THE LIGHT ABOVE, Judson Simmons

by Judson Simmons

It was summer.  I can’t remember
the name of the town we’d just passed through
but I can picture the old man sitting 
behind the counter at Texaco –
his face a wrinkled five dollar bill.

He held your hundred-dollar bill 
to the light above, scrutinized 
between falsehood and belief, then 
slid it into the antique register…

As the sun dipped lower, forgetting 
we still followed, I asked myself: 

Will there ever be a chance 
you’ll forget the weeks before?

We’re in a car heading towards 
a lodge in the mountains, 
to release from our shoulders
the stress of all that needs to be forgotten –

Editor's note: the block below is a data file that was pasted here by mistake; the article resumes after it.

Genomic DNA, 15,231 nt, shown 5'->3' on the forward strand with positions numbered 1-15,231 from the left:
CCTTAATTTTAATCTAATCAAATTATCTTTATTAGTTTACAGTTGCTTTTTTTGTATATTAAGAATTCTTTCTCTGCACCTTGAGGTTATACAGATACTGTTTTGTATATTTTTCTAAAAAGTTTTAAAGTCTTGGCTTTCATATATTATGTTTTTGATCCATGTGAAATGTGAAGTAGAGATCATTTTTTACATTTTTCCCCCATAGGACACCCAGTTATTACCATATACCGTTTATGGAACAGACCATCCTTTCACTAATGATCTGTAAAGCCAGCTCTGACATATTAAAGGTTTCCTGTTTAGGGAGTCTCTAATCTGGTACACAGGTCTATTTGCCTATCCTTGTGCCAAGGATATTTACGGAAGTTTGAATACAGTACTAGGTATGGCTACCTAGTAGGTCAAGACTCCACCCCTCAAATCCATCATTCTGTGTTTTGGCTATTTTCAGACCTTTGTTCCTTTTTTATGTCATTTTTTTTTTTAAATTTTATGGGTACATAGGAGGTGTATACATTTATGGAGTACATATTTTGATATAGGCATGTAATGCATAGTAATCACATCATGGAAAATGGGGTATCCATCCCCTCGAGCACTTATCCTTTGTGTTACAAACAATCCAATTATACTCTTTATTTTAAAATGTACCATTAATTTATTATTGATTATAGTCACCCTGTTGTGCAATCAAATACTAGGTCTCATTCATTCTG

to put behind us the week 
I sat in a hospital room:
shoestrings and belt stowed 
in a cabinet far away, given
smoke breaks and craft time instead.

The road is night, we stitch ourselves 
into the earth’s knitting—intertwine ourselves 
inside the tight thread of a cat’s cradle.

You kept your eyes on the road
but slowed to a stop as several deer 
and doe crossed ahead – innocent of us
until our headlights painted their eyes
priceless jewels. They paused, 
then shattered like glass in all directions.

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